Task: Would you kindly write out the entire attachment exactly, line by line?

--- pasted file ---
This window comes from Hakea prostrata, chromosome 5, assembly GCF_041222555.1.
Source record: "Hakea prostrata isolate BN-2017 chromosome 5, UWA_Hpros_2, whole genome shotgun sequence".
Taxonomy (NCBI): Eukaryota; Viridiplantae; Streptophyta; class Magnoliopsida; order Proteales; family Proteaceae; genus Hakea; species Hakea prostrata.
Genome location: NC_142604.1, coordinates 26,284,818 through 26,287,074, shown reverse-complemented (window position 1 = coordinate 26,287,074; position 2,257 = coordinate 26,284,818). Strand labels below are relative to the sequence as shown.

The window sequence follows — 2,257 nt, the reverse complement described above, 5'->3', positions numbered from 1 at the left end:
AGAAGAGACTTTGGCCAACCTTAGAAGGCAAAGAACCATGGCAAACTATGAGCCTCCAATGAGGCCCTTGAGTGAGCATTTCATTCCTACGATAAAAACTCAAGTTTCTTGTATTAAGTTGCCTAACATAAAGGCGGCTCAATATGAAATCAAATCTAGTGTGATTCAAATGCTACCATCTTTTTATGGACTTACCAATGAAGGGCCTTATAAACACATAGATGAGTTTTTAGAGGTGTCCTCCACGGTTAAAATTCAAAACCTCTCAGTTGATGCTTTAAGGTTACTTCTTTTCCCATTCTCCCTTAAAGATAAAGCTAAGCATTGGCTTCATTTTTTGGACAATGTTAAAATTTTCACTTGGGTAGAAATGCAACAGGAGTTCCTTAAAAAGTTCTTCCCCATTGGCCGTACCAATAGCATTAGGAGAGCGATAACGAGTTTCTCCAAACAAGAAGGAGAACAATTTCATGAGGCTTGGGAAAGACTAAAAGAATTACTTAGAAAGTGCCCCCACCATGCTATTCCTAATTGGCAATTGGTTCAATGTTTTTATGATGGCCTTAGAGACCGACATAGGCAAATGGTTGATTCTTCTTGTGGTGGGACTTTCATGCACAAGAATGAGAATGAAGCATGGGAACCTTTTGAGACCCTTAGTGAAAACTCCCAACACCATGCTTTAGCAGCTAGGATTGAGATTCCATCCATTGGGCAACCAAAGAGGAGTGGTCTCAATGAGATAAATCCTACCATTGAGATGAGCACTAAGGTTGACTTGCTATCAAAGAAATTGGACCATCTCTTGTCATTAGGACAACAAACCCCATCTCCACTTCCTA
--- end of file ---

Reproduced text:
This window comes from Hakea prostrata, chromosome 5, assembly GCF_041222555.1.
Source record: "Hakea prostrata isolate BN-2017 chromosome 5, UWA_Hpros_2, whole genome shotgun sequence".
Taxonomy (NCBI): Eukaryota; Viridiplantae; Streptophyta; class Magnoliopsida; order Proteales; family Proteaceae; genus Hakea; species Hakea prostrata.
Genome location: NC_142604.1, coordinates 26,284,818 through 26,287,074, shown reverse-complemented (window position 1 = coordinate 26,287,074; position 2,257 = coordinate 26,284,818). Strand labels below are relative to the sequence as shown.

The window sequence follows — 2,257 nt, the reverse complement described above, 5'->3', positions numbered from 1 at the left end:
AGAAGAGACTTTGGCCAACCTTAGAAGGCAAAGAACCATGGCAAACTATGAGCCTCCAATGAGGCCCTTGAGTGAGCATTTCATTCCTACGATAAAAACTCAAGTTTCTTGTATTAAGTTGCCTAACATAAAGGCGGCTCAATATGAAATCAAATCTAGTGTGATTCAAATGCTACCATCTTTTTATGGACTTACCAATGAAGGGCCTTATAAACACATAGATGAGTTTTTAGAGGTGTCCTCCACGGTTAAAATTCAAAACCTCTCAGTTGATGCTTTAAGGTTACTTCTTTTCCCATTCTCCCTTAAAGATAAAGCTAAGCATTGGCTTCATTTTTTGGACAATGTTAAAATTTTCACTTGGGTAGAAATGCAACAGGAGTTCCTTAAAAAGTTCTTCCCCATTGGCCGTACCAATAGCATTAGGAGAGCGATAACGAGTTTCTCCAAACAAGAAGGAGAACAATTTCATGAGGCTTGGGAAAGACTAAAAGAATTACTTAGAAAGTGCCCCCACCATGCTATTCCTAATTGGCAATTGGTTCAATGTTTTTATGATGGCCTTAGAGACCGACATAGGCAAATGGTTGATTCTTCTTGTGGTGGGACTTTCATGCACAAGAATGAGAATGAAGCATGGGAACCTTTTGAGACCCTTAGTGAAAACTCCCAACACCATGCTTTAGCAGCTAGGATTGAGATTCCATCCATTGGGCAACCAAAGAGGAGTGGTCTCAATGAGATAAATCCTACCATTGAGATGAGCACTAAGGTTGACTTGCTATCAAAGAAATTGGACCATCTCTTGTCATTAGGACAACAAACCCCATCTCCACTTCCTA